Aging of Japan[edit]

Like other postindustrial countries, Japan faces the benefits as well as potential drawbacks associated with an aging population. While countries with young populations may wrestle with problems of crime, poverty, and social unrest, countries with older populations often enjoy higher standards of living. However, the demographic shift in Japan's age profile has triggered concerns about the nation's economic future and the viability of its welfare state.[8] In 1989, only 11.6% of the population was 65 years or older, but by 2007, that figure had risen to 21.2%, making Japan one of the "greyest" countries on Earth.[9]

Overview of the changing age distribution 1935–2010[10]
Year Total population
(census; in thousands)
Population by age (%)
0–14 15–64 65+
1935 69,254 36.9 58.5 4.7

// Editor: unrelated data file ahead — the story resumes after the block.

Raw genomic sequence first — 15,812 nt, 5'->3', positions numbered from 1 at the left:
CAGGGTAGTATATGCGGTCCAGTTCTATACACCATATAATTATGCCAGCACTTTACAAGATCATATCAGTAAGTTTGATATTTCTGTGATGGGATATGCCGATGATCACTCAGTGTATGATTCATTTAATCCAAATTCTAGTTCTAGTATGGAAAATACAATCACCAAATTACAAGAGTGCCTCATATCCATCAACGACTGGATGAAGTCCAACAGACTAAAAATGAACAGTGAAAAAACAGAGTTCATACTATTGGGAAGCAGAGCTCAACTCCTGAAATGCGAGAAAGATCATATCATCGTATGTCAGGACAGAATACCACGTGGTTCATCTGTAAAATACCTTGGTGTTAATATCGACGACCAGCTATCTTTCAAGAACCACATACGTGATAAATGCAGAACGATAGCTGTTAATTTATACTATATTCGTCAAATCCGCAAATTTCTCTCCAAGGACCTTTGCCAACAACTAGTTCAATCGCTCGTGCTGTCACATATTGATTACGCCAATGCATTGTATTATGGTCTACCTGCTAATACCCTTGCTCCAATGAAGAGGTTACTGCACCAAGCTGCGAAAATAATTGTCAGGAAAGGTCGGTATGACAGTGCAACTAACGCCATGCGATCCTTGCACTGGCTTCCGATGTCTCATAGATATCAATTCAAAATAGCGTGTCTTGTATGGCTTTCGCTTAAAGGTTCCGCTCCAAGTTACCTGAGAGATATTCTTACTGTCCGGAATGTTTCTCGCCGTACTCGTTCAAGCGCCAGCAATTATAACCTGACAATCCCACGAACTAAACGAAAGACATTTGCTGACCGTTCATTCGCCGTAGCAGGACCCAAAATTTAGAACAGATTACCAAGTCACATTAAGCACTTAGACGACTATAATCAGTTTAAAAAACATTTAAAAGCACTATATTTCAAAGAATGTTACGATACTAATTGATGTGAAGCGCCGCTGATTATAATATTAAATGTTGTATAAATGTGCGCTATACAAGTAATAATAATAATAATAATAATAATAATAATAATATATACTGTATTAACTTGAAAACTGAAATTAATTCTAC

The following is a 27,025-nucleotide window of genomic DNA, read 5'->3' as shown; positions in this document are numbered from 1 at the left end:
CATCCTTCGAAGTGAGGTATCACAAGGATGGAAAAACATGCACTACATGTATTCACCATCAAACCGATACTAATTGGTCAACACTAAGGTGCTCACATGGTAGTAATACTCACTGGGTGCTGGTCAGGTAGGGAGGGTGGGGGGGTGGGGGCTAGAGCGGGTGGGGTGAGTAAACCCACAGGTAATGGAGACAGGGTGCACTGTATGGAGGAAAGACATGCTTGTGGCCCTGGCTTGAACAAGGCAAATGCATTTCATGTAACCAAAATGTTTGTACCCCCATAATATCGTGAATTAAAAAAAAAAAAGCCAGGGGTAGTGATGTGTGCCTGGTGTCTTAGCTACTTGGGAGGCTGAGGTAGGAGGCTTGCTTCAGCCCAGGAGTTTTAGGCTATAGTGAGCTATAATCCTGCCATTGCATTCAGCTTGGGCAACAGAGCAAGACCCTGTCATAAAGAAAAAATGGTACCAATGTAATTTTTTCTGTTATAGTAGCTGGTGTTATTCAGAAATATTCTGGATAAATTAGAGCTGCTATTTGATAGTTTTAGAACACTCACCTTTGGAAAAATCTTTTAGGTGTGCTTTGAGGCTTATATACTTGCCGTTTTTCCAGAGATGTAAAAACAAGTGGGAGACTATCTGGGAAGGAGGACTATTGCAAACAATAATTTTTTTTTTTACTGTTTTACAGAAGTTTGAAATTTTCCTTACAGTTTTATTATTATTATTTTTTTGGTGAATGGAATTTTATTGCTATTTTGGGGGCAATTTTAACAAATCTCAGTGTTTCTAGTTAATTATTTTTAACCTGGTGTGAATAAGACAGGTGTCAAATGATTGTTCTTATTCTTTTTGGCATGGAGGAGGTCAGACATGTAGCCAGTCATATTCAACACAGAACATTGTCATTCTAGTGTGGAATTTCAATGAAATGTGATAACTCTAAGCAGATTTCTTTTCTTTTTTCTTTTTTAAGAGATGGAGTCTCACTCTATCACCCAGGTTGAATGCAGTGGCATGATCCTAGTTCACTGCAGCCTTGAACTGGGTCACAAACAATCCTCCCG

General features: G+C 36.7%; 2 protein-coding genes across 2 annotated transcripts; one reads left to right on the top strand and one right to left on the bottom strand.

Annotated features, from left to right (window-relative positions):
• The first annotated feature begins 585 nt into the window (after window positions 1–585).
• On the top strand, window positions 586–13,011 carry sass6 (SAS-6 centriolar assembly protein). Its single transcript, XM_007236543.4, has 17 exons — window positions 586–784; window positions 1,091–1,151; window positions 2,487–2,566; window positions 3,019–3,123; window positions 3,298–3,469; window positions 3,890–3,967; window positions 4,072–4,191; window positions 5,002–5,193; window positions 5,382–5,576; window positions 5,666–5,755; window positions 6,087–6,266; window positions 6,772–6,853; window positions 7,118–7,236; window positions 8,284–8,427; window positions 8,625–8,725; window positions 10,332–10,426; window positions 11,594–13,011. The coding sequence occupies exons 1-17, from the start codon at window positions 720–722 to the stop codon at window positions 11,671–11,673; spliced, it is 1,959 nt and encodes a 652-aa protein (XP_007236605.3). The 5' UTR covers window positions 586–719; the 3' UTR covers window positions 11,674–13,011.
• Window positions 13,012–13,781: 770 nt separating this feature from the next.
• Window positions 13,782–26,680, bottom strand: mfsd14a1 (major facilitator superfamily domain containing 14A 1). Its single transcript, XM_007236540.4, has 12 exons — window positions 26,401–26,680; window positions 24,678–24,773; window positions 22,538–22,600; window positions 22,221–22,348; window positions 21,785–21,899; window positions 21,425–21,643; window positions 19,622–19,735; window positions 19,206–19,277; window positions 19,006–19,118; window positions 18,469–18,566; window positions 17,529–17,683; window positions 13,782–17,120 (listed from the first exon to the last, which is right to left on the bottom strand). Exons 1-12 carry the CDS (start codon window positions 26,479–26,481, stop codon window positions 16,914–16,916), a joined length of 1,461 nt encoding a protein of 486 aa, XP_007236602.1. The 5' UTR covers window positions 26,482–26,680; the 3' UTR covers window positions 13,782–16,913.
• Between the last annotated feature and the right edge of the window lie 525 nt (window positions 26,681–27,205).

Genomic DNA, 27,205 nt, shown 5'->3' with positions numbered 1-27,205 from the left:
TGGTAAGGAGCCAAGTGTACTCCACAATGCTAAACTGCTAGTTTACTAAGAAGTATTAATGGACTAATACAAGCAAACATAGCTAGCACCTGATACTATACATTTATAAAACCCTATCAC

1940 73,075 36.1 59.2 5.7
1945 71,998 36.8 58.1 5.1
1950 84,115 35.4 59.6 4.9
1955 90,077 33.4 61.2 5.3
1960 94,302 30.2 64.1 5.7
1965 99,209 25.7 68.0 6.3
1970 104,665 24.0 68.9 7.1
1975 111,940 24.3 67.7 7.9
1980 117,060 23.5 67.3 9.1
1985 121,049 21.5 68.2 10.3
1990 123,611 18.2 69.5 12.0
1995 125,570 15.9 69.4 14.5
2000 126,962 14.6 67.9 17.3
2005 127,768 13.7 65.8 20.1
2010 128,058 13.2 63.7 23.1

Demographic statistics from the CIA World Factbook[edit]

Population[edit]

Population in 47,062,743 households, 78.7% in urban areas (July 2000). High population density; 329.5 persons per square kilometer for total area; 1,523 persons per square kilometer for habitable land. More than 50% of population lives on 2% of land. (July 1993)